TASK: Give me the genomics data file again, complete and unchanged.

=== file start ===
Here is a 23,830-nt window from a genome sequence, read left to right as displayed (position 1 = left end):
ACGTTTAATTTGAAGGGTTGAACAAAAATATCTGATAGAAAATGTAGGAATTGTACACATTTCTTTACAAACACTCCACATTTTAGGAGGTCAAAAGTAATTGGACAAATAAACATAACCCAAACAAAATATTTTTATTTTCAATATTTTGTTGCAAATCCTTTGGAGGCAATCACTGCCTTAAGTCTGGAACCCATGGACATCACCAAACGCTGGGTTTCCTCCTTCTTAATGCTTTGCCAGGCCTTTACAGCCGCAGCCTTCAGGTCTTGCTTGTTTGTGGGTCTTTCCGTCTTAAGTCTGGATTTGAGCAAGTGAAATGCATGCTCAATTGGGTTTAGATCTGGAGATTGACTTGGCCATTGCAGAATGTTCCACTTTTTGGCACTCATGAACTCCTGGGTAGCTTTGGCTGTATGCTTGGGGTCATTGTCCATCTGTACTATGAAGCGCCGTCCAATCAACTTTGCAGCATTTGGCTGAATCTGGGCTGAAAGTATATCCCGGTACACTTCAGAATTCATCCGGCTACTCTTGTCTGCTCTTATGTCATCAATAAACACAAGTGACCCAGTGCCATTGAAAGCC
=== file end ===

Here is a 23,830-nt window from a genome sequence, read left to right as displayed (position 1 = left end):
ACGTTTAATTTGAAGGGTTGAACAAAAATATCTGATAGAAAATGTAGGAATTGTACACATTTCTTTACAAACACTCCACATTTTAGGAGGTCAAAAGTAATTGGACAAATAAACATAACCCAAACAAAATATTTTTATTTTCAATATTTTGTTGCAAATCCTTTGGAGGCAATCACTGCCTTAAGTCTGGAACCCATGGACATCACCAAACGCTGGGTTTCCTCCTTCTTAATGCTTTGCCAGGCCTTTACAGCCGCAGCCTTCAGGTCTTGCTTGTTTGTGGGTCTTTCCGTCTTAAGTCTGGATTTGAGCAAGTGAAATGCATGCTCAATTGGGTTTAGATCTGGAGATTGACTTGGCCATTGCAGAATGTTCCACTTTTTGGCACTCATGAACTCCTGGGTAGCTTTGGCTGTATGCTTGGGGTCATTGTCCATCTGTACTATGAAGCGCCGTCCAATCAACTTTGCAGCATTTGGCTGAATCTGGGCTGAAAGTATATCCCGGTACACTTCAGAATTCATCCGGCTACTCTTGTCTGCTCTTATGTCATCAATAAACACAAGTGACCCAGTGCCATTGAAAGCC